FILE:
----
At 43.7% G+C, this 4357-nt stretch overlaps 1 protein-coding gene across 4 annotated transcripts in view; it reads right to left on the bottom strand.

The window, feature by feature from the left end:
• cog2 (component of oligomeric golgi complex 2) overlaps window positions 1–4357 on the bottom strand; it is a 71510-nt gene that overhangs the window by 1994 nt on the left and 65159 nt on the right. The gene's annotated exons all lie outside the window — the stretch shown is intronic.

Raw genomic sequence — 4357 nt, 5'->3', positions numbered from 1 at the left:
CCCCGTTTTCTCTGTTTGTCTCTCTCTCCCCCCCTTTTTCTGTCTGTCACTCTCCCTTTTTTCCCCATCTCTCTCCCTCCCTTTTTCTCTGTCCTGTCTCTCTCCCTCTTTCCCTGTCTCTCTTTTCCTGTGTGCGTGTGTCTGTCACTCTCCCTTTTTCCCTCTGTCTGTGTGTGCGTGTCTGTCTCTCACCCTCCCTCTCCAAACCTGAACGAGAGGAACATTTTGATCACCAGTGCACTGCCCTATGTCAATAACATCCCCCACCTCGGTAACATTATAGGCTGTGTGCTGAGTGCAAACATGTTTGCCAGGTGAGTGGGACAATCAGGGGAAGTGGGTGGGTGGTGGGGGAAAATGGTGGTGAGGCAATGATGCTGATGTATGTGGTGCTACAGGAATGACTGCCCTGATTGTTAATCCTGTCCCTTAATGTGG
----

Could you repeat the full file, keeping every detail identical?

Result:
At 43.7% G+C, this 4357-nt stretch overlaps 1 protein-coding gene across 4 annotated transcripts in view; it reads right to left on the bottom strand.

The window, feature by feature from the left end:
• cog2 (component of oligomeric golgi complex 2) overlaps window positions 1–4357 on the bottom strand; it is a 71510-nt gene that overhangs the window by 1994 nt on the left and 65159 nt on the right. The gene's annotated exons all lie outside the window — the stretch shown is intronic.

Raw genomic sequence — 4357 nt, 5'->3', positions numbered from 1 at the left:
CCCCGTTTTCTCTGTTTGTCTCTCTCTCCCCCCCTTTTTCTGTCTGTCACTCTCCCTTTTTTCCCCATCTCTCTCCCTCCCTTTTTCTCTGTCCTGTCTCTCTCCCTCTTTCCCTGTCTCTCTTTTCCTGTGTGCGTGTGTCTGTCACTCTCCCTTTTTCCCTCTGTCTGTGTGTGCGTGTCTGTCTCTCACCCTCCCTCTCCAAACCTGAACGAGAGGAACATTTTGATCACCAGTGCACTGCCCTATGTCAATAACATCCCCCACCTCGGTAACATTATAGGCTGTGTGCTGAGTGCAAACATGTTTGCCAGGTGAGTGGGACAATCAGGGGAAGTGGGTGGGTGGTGGGGGAAAATGGTGGTGAGGCAATGATGCTGATGTATGTGGTGCTACAGGAATGACTGCCCTGATTGTTAATCCTGTCCCTTAATGTGG